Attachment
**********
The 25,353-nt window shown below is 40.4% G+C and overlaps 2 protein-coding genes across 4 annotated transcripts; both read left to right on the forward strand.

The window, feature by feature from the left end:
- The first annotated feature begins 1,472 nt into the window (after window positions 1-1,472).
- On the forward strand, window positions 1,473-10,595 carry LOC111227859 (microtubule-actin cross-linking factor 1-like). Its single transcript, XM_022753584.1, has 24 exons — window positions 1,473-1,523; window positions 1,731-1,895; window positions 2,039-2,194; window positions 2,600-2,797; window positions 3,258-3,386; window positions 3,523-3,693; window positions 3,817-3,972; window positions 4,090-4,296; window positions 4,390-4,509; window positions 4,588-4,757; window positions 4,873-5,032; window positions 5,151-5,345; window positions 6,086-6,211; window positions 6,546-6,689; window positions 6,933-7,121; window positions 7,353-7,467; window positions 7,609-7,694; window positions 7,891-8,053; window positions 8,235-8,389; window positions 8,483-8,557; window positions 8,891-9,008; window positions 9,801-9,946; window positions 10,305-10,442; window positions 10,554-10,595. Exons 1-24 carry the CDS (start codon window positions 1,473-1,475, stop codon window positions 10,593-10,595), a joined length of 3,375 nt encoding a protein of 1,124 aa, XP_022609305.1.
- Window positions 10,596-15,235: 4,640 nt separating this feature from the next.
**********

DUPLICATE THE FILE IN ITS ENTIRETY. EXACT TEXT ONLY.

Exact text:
The 25,353-nt window shown below is 40.4% G+C and overlaps 2 protein-coding genes across 4 annotated transcripts; both read left to right on the forward strand.

The window, feature by feature from the left end:
- The first annotated feature begins 1,472 nt into the window (after window positions 1-1,472).
- On the forward strand, window positions 1,473-10,595 carry LOC111227859 (microtubule-actin cross-linking factor 1-like). Its single transcript, XM_022753584.1, has 24 exons — window positions 1,473-1,523; window positions 1,731-1,895; window positions 2,039-2,194; window positions 2,600-2,797; window positions 3,258-3,386; window positions 3,523-3,693; window positions 3,817-3,972; window positions 4,090-4,296; window positions 4,390-4,509; window positions 4,588-4,757; window positions 4,873-5,032; window positions 5,151-5,345; window positions 6,086-6,211; window positions 6,546-6,689; window positions 6,933-7,121; window positions 7,353-7,467; window positions 7,609-7,694; window positions 7,891-8,053; window positions 8,235-8,389; window positions 8,483-8,557; window positions 8,891-9,008; window positions 9,801-9,946; window positions 10,305-10,442; window positions 10,554-10,595. Exons 1-24 carry the CDS (start codon window positions 1,473-1,475, stop codon window positions 10,593-10,595), a joined length of 3,375 nt encoding a protein of 1,124 aa, XP_022609305.1.
- Window positions 10,596-15,235: 4,640 nt separating this feature from the next.